Alzheimer's Patients Have the Same Heart

I hear so many people say that they are devastated because they have lost their loved one to Alzheimer’s disease even though their loved one is still living. “Alzheimer’s disease has stolen my mom.” “My mother doesn’t know who I am” “She isn’t the same person.” My response is, “She is the same person she was 10 years ago, 40 years ago.” She is an elderly, forgetful, younger version of the person you call mom.

Surviving The Waves of Dementia Care Grief

Dementia caregiving

If you are caring for someone with a diagnosis of Alzheimer's disease or another form of dementia, you've certainly been sailing on a tumultuous sea of emotions. Although you may have educated yourself about the disease and what to expects as the disease progresses, we all dread the reality that our loved one will soon be gone altogether.

Have researchers finally uncovered the cause of Alzheimer's disease?

Previously overlooked brain finding could be Alzheimer's breakthrough.

University of Montreal researchers have made what they describe as a breakthrough discovery that could finally provide drugs that treat and possibly prevent Alzheimer's disease. The new finding that had been previously overlooked suggests fatty deposits in the brain may be the cause of Alzheimer's disease that affects 47.5 million people worldwide.

9 Risk Factors Contribute Most to Alzheimer's Disease

risk factors for Alzheimer's disease

Currently, Alzheimer’s disease has no cure, but in a new study researchers have identified 9 risk factors that contribute to the majority of Alzheimer’s disease cases. The fact that these risk factors can be modified to some degree offers the possibility that individuals can help ward off development of this devastating condition.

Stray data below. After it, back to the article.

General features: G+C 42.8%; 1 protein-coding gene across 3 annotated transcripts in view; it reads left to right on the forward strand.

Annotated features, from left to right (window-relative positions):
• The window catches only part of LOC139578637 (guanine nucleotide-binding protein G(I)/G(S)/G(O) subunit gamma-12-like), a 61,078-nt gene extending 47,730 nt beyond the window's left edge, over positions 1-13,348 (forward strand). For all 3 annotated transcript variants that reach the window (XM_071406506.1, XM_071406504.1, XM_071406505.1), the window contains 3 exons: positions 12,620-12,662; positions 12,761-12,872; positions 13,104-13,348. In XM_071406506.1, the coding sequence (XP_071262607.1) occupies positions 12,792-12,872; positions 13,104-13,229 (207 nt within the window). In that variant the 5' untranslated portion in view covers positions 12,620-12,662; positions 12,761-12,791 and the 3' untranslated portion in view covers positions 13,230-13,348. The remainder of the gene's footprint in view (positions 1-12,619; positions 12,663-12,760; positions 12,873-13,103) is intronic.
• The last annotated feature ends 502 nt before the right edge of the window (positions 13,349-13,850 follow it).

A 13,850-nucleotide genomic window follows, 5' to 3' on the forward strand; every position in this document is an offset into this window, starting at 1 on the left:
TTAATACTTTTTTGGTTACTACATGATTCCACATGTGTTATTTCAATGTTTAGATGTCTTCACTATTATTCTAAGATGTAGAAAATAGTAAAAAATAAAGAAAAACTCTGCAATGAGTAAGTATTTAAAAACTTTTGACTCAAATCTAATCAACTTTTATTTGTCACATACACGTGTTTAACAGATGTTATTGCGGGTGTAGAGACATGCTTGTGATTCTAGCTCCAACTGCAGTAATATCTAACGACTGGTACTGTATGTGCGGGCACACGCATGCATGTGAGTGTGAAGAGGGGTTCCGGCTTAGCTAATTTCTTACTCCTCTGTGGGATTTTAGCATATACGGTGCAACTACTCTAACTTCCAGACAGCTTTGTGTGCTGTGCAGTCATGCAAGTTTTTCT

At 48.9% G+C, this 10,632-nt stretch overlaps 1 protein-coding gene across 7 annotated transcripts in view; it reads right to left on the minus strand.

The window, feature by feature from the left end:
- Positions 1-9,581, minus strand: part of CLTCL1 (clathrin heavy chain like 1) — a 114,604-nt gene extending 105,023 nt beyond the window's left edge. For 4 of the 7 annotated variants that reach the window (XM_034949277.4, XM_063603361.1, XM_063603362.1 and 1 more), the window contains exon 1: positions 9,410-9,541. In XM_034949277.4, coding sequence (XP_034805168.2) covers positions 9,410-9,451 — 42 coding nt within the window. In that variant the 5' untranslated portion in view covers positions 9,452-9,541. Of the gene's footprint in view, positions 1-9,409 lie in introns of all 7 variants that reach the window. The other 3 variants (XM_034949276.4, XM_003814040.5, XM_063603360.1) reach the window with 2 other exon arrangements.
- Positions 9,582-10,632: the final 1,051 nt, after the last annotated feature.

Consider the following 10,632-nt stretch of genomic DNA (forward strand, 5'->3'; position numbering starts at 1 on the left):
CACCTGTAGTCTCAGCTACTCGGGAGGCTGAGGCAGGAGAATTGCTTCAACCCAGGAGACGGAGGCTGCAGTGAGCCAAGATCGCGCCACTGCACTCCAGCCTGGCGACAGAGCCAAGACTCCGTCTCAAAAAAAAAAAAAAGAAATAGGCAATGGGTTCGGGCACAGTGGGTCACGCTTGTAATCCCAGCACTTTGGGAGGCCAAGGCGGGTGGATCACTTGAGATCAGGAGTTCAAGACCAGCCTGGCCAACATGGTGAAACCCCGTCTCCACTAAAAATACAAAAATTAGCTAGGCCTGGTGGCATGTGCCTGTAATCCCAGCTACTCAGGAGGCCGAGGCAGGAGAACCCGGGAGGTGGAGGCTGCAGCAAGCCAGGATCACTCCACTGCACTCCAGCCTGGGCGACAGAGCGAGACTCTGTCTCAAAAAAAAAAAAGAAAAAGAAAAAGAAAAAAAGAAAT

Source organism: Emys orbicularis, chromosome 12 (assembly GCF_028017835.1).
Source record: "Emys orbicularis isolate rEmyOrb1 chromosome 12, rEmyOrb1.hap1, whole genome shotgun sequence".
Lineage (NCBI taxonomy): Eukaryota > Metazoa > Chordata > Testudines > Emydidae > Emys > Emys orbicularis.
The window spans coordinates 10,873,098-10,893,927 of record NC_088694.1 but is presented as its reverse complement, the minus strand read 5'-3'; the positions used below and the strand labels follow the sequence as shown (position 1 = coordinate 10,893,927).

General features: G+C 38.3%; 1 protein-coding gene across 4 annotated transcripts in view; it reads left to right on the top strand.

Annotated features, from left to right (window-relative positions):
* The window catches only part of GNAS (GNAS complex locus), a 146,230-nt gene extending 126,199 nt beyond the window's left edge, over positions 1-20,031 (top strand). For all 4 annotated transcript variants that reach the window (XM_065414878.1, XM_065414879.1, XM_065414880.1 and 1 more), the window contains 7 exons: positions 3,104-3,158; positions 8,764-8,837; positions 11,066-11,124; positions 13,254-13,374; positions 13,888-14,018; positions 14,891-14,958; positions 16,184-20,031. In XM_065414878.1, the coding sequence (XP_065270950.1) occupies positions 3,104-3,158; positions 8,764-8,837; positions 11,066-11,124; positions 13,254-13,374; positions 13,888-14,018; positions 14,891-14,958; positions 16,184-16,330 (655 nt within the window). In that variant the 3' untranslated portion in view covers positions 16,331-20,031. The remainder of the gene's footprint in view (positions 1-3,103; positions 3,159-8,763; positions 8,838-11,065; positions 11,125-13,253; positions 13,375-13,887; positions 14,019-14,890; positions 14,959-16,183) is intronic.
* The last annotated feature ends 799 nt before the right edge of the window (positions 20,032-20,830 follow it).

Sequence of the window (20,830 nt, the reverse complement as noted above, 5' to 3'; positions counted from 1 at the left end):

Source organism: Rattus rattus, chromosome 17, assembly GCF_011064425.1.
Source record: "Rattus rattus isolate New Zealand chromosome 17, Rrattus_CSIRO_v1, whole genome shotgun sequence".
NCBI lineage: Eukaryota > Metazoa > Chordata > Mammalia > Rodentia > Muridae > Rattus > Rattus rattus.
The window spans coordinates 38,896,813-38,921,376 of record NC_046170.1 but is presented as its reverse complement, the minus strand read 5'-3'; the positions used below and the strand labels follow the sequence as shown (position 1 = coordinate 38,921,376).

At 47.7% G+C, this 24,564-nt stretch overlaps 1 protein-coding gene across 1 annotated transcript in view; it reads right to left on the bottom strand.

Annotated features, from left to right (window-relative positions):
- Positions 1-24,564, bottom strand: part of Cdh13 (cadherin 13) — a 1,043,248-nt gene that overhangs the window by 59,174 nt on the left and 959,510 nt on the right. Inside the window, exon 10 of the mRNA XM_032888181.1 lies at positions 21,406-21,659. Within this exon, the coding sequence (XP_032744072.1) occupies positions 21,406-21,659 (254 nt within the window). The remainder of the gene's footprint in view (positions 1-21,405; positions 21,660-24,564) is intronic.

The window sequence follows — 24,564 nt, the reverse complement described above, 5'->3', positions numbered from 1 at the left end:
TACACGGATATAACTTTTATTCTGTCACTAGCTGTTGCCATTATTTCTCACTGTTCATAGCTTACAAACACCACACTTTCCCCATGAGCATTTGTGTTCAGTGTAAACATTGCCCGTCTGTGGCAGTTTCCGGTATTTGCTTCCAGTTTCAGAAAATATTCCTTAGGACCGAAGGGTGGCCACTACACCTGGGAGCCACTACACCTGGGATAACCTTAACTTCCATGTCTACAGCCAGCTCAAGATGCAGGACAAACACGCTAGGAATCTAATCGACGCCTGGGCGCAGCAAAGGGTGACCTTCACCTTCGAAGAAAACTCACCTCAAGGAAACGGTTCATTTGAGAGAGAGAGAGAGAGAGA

New insight into why older brains prone to Alzheimer's disease

Researchers uncover why aging brain more susceptible to Alzheimer's

No one knows exactly what causes Alzheimer's disease. Researchers know the risk of the most severe form of dementia increases with aging. Researchers at Washington University School of Medicine in St. Louis have now discovered what happens in the brain as we get older to raise our chances of Alzheimer's disease.

How Sleeping Position May Fight Alzheimer's

sleeping position and Alzheimer's

The prayer that begins “Now I lay me down to sleep” may acquire a whole new meaning if the findings of a recent study from Stony Brook University School of Medicine can be applied to humans. A research team reported that “the lateral position during sleep has advantage with regard to the removal of waste products including Aβ [amyloid-beta],” the accumulation of which is associated with Alzheimer’s disease.

Progress in Alzheimer's Research for Effective Treatments

Alzheimer's disease treatment research

Perhaps one of the greatest fears that people face as they age is developing Alzheimer’s disease. This chronic and incurable disease afflicts more than five million Americans who suffer gradual onset and progression of memory and other cognitive losses to the extent that they can no longer care for themselves.

Pages